Someone in the annals of fiction must suffer a more wretched daily existence than the hollow-cheeked pensioner in Oleg Bogaev's "Russian National Postal Service" -- maybe that girl imprisoned in the serial killer's basement in "The Silence of the Lambs." But Bogaev certainly makes a strong case for penury and boredom as the ultimate tests of human endurance in this surrealist folk tale about surviving on physical and psychic crumbs in modern Russia.

Studio Theatre is bringing to Washington a full season of Russian theater -- new plays and classics alike -- and the American premiere of Bogaev's bleak comedy is a weird and disarming introduction. The piece, directed by Paul Mullins, is a mirror of the life of its reclusive hero, Ivan Zhukov (Floyd King); it's both whimsical and arid. At times you're delighted by Bogaev's flights of fancy, as when Ivan's drab flat fills with the grab bag of luminaries (Queen Elizabeth II, Lenin, a cosmonaut) who crowd Ivan's imagination. At others, though, attention tends to wander as Bogaev obsessively rounds the same thematic bend again and again. A playwright tackling the subject of emptiness has his work cut out for him.

Yet you're unlikely to feel the time invested in "The Russian National Postal Service" has been wasted. At 85 intermissionless minutes, the play is fairly brief and intriguingly offbeat, and it's refreshing to eavesdrop on a Russian dramatic voice that is not at least a century old. (Bogaev, 34, is in the vanguard of an emerging theater scene in the Siberian city of Yekaterinburg.) And the voice is thick with a familiar leftover of the Soviet era: black humor.

The animating premise of "The Russian National Postal Service" is that in the newly liberated, economically deprived social order, everyone is free to create his own personal gulag. Ivan, retired from one arduous form of labor or other and receiving only enough in government benefits each month to buy a week's worth of food, confines himself to a musty city apartment. Set designer Debra Booth gets Ivan's shabby quarters to a Cyrillic T; they're made to look as if Russian housing allocations have not advanced one iota since "Doctor Zhivago."

Ivan's only entertainment is a bustling epistolary life that he carries on with a gallery of imaginary correspondents, old friends he hasn't seen in years, or world leaders he hasn't a chance of ever meeting. There are clear echoes here of Krapp, Samuel Beckett's lonely old man, crouched over a tape recorder, enraptured by the music of his own voice. As Ivan drifts into and out of sleep, the celebrities whom he imagines returning his letters materialize through walls and windows to debate the efficacy of capitalism or squabble over who is to get Ivan's meager possessions upon his death.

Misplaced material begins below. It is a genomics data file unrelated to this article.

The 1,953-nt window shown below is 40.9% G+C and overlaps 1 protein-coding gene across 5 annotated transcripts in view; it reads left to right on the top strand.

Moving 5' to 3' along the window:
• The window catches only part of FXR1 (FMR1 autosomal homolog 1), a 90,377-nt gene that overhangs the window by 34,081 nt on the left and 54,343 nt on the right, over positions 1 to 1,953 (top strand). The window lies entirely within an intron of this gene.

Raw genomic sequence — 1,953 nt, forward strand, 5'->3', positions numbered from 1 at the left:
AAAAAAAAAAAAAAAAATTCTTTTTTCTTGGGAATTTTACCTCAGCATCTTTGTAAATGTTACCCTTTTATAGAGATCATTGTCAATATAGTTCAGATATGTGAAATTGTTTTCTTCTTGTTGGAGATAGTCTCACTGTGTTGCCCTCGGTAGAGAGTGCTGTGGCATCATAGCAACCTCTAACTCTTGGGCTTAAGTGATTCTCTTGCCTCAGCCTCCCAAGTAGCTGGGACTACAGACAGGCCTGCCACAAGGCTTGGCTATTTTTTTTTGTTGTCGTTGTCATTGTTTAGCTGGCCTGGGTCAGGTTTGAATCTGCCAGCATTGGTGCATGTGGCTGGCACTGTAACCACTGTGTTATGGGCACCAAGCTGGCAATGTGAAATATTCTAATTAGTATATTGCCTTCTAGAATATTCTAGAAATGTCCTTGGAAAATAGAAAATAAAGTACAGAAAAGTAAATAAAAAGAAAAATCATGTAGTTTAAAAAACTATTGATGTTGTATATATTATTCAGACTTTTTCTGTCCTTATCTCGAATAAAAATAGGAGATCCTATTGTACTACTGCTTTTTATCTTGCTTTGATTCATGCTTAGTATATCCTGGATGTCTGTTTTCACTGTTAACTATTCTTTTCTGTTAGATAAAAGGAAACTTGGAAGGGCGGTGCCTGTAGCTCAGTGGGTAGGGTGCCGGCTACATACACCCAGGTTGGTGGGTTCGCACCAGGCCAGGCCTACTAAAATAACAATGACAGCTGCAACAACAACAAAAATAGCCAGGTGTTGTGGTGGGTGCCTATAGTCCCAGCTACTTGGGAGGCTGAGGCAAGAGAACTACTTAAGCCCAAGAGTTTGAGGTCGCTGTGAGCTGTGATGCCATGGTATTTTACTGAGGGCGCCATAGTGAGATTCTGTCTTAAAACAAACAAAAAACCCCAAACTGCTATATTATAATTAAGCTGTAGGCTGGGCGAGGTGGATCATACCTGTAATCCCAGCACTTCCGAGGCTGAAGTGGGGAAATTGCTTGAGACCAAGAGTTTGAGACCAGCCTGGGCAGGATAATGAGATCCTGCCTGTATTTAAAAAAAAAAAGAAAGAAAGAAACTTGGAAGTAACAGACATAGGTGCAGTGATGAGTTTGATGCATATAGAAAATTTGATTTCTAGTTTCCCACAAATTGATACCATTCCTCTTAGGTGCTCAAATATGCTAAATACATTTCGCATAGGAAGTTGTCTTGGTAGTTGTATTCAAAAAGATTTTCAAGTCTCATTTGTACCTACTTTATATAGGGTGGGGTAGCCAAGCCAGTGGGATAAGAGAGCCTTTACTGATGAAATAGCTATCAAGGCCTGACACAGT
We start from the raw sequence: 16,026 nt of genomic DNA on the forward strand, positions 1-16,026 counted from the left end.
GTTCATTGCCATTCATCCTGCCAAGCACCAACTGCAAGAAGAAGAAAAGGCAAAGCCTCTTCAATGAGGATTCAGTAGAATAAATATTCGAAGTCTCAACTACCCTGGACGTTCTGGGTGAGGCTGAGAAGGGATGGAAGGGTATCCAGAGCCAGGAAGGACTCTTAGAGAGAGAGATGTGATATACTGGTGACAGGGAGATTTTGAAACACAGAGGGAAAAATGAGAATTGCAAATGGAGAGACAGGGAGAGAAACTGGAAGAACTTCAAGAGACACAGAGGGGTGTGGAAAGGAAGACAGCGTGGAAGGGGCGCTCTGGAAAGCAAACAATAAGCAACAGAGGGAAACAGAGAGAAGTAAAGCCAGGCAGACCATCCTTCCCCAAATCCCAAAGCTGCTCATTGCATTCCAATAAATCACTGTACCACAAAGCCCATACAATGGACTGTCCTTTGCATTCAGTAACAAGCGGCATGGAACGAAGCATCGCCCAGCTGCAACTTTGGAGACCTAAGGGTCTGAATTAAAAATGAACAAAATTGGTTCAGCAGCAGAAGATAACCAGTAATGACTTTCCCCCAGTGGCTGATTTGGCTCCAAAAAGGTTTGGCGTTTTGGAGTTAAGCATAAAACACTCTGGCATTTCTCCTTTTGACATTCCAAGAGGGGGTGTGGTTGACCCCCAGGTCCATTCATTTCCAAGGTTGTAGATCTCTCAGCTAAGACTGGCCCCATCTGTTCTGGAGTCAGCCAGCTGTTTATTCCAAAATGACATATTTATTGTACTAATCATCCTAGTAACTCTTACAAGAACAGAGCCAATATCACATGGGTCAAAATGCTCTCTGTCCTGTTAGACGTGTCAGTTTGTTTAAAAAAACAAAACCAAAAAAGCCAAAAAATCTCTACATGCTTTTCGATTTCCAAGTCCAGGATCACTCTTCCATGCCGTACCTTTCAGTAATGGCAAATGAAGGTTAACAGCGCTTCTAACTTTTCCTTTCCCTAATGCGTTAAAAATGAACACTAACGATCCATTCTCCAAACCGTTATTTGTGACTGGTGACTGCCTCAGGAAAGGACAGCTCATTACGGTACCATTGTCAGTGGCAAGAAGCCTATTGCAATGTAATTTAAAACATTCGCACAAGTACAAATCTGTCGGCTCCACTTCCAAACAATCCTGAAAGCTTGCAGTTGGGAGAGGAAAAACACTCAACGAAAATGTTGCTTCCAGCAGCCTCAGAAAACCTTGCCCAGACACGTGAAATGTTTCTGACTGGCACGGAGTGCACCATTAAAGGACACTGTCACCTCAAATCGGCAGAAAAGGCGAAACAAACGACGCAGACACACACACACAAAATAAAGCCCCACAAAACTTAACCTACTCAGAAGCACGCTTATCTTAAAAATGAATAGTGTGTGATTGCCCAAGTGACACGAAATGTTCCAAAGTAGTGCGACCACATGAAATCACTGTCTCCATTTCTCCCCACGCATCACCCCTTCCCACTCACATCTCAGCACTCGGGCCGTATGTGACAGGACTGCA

Ivan's recitations of the letters as he puts them to paper offer moments of lacerating self-deprecation; "Now," he writes, "I live my life for the fun of it!" But by the narration of the fifth letter, this grows tedious. Nothing like redundant stage behavior to take the place of a sedative. Mullins's direction is not always Bogaev's ally; the pacing is leisurely, and the intermittent encounters of the Queen (Catherine Flye) and Lenin (Tobin Atkinson) are more strained than funny. (Why, by the way, in a play set in the mind of a Russian, would Lenin have a cartoon Russian accent?)

King has been handed a bravura role in Ivan, and he plays the character's illness and exhaustion with a deadpan weariness. Clad in a plaid robe, he shuffles about the cramped room, his hands trembling, his eyes mischievous red saucers. It is King's tough job to mine some pretty thin running jokes for laughs; one of them has to do with the idea that the eccentric Ivan does not leave the house to mail the letters; instead, he turns various household items into mailboxes. This is the stuff of a gentle brand of humor, and King makes the best of any number of moments that might easily have been overplayed.

The flashy eye of costume designer Alex Jaeger has been unleashed to very appealing effect; among the visitors to Ivan's room are the beautifully rendered bedbugs and the space aliens with whom he also corresponds. The apartment is slowly transformed into an embodiment of Ivan's fertile brain -- it fills to capacity with the addressees of his letters -- and Mullins faces the formidable task of deciding how to move a dozen actors through the space. His timid approach results in a rather static tableau. One might have hoped for more slithering about, especially from the creepy bugs.

Bogaev's sensibility is informed by a Russian comic tradition that revels in the thumbing of the nose at authority and conformity, a history of subversive drama that stretches back to Gogol. It includes such satirists of the Soviet era as Nikolai Erdman, whose play "The Suicide" told of an unhappy man who becomes a hero when he declares that he is going to kill himself. "The Russian National Postal Service" is another twist on that theme, the story of a lonely citizen of the new Russia who finds that there truly might be a fate worse than death. Studio deserves a hand for giving it another life.

The Russian National Postal Service, by Oleg Bogaev; translated by John Freedman. Directed by Paul Mullins. Set, Debra Booth; lighting, Michael Gianitti; costumes, Alex Jaeger; sound, Neil McFadden. With Scott McCormick, Cecil Baldwin, Sasha Olinick, Roseanne Medina, John Collins, Amy Couchoud, Stephen Notes, Anthony Gallagher, Michael Wilson. Approximately 85 minutes. Through Oct. 17 at Studio Theatre, 14th and P streets NW. Call 202-332-3300 or visit

Floyd King in "The Russian National Postal Service," a bleak but disarming post-Soviet comedy given its American premiere.Roseanne Medina, Floyd King and Tobin Atkinson in "Postal Service."